Doing this shoot was like looking at my own reflection through the lens. Scrolling through the thumbnail images, I couldn’t believe how much resemblence I could see in my sister and myself!
Anyway, it was totally an honor to get to shoot some portraits of her! Here’s a sample…still editing, more to come later. I’m so excited about these! I had a ton of fun…plus I got to play with my new flash :]
It’s interesting to look back and evaluate, see how you’ve grown, where you’ve been. Exactly four years ago, I was taking some of my first pictures with a DSLR…at Lake Ellen. Here’s one of them that I like…reminds me of the serene beauty of that home away from home (and oh how I wish I could go back!!!). It’s not possible for me to describe all of the precious memories and adventures associated with this place, nor how life-changing my time there was. But…technically speaking, I am now noticing that this particular image should have been shot with a smaller aperture to better capture the sun, which is an overexposed ugly hot-spot on the image.
Finally, a successful attempt at slow-shutter-speed photography!! I’m really pleased with the results of these photos, and am excited to have finally had success in this area. For a while now, I’ve been quite interested in using slow shutters at night…but rarely come out with something I like! So, I just wanted to share these all with you…and enjoy this triumph!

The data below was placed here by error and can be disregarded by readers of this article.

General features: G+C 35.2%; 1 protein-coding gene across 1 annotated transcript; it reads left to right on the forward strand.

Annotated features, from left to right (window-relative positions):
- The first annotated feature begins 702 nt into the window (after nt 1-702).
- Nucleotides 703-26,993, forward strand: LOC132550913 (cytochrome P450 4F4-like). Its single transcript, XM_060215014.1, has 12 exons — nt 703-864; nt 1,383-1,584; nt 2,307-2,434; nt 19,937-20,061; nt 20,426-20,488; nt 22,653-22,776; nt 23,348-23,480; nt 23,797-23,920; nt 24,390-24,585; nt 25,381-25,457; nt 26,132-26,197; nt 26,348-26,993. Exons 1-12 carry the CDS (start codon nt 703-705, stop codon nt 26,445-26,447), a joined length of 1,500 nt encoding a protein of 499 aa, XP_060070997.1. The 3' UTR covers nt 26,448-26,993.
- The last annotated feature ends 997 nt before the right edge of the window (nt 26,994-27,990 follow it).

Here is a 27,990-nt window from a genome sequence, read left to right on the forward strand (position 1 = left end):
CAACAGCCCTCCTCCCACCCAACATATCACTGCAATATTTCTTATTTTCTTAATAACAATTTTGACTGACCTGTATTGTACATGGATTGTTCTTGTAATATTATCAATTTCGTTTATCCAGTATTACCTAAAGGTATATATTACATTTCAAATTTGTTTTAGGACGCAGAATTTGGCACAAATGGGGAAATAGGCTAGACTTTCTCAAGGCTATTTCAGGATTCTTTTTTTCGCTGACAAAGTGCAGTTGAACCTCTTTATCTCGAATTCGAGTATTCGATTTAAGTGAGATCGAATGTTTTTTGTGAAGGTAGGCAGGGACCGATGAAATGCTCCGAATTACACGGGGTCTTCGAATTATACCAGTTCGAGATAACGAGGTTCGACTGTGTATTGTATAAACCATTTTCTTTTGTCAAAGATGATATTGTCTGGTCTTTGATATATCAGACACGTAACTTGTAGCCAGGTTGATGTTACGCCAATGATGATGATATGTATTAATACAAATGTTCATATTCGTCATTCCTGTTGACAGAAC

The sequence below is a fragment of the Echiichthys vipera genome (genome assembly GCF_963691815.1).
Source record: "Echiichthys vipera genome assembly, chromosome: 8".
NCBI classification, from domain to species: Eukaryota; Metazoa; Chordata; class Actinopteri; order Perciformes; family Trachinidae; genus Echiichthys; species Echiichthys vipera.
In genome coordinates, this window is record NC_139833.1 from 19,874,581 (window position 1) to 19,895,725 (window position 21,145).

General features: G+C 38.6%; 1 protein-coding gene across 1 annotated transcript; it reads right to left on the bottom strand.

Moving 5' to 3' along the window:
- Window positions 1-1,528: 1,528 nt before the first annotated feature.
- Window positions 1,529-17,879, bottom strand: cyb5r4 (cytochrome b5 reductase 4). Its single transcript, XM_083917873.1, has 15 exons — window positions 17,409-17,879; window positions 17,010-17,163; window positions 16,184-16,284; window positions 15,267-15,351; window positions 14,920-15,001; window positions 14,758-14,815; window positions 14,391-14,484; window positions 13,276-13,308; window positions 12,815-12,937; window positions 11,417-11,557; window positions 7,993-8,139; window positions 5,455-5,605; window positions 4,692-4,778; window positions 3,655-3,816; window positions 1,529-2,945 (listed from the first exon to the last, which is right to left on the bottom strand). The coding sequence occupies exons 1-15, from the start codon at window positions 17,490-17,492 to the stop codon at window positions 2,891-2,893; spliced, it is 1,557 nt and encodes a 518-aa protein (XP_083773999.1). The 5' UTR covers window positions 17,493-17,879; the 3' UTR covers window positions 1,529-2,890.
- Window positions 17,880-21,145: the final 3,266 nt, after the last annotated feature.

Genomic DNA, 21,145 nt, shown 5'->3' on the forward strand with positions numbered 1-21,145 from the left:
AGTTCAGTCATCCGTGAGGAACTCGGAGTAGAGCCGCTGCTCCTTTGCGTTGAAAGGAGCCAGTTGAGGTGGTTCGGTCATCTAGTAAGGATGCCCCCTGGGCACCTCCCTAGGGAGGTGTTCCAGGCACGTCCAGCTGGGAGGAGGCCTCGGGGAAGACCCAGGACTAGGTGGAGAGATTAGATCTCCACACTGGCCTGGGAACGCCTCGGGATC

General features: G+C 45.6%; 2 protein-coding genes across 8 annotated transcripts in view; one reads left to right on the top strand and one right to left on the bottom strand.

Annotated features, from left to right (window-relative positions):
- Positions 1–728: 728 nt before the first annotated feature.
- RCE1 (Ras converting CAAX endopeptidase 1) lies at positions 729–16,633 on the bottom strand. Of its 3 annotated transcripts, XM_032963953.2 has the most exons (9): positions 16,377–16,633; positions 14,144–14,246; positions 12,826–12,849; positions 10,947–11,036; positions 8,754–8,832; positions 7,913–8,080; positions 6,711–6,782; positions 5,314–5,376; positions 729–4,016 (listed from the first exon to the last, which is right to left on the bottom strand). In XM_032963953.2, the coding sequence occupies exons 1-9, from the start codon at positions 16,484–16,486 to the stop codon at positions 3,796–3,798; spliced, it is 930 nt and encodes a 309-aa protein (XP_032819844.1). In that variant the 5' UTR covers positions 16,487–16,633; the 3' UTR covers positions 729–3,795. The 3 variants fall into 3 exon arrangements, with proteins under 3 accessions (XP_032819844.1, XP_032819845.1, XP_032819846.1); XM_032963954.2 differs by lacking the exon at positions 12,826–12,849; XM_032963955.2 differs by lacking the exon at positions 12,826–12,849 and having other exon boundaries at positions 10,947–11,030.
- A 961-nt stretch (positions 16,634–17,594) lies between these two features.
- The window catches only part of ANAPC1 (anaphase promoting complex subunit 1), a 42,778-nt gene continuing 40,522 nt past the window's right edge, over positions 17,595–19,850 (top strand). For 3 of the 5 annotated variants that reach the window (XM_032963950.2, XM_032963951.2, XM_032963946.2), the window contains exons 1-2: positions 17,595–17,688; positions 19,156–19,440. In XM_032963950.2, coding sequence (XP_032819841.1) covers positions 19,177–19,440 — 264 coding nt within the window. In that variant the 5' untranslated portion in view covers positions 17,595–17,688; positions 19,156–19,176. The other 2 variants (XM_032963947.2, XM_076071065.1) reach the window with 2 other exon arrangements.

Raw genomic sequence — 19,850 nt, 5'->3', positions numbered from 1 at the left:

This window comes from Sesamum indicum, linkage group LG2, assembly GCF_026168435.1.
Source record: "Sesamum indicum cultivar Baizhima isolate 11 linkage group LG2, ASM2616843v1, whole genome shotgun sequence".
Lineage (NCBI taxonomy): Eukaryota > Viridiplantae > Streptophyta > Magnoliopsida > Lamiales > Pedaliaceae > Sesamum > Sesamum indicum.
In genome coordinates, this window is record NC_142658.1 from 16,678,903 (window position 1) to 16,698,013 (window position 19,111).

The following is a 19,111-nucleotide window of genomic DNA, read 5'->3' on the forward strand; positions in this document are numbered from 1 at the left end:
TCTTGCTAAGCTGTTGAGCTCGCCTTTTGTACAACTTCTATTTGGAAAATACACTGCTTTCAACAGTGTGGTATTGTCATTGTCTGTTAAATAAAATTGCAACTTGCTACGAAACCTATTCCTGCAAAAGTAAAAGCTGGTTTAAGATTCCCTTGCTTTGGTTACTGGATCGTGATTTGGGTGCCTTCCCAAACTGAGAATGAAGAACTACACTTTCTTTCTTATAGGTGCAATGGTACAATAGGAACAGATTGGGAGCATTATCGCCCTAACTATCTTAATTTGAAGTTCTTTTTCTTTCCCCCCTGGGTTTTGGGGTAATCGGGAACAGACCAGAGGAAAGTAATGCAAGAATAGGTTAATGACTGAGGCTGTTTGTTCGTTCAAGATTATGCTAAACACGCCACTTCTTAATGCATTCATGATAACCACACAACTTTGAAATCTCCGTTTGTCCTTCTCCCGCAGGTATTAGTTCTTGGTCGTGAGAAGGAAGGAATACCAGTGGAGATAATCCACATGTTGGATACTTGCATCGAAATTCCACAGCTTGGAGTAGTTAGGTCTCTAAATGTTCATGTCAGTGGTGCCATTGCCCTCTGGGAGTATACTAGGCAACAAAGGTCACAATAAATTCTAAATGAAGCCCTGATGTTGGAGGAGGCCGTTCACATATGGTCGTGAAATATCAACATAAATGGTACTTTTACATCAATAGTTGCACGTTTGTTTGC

Bought myself a new lens today, and I’m so excited about it! It’s got an amazing 1.8 f-stop, which is a nice new experience for me! Anyway, I’m excited to continue building my repertoire of lenses and equipment :]
While I had more fun on this shoot than most other shoots, it’s not my favorite…but I still thought I would share.
This work is inspired from Martin Schoeller’s collection of close-up portraits. I have recently found his work to be incredibly inspiring and motivating for me, which is what drove me to create my own series based off his work. I decided to use actors, performers, and artists as my models. I was curious as to what range of expression I might find within the faces of the subjects, while telling them all to give me a very serious and focused facial expression. Susan Sontag, in her book titled “Regarding the Pain of Others”, she says this: “The viewers…will marvel at the subtlety and range of the actor’s expressions” in reference to a series of photographs. This idea of a wide range of subtle details was a part of my inspiration behind the series. It’s fascinating to examine the photographs, and find the varying details in expression, gesture, and emotion.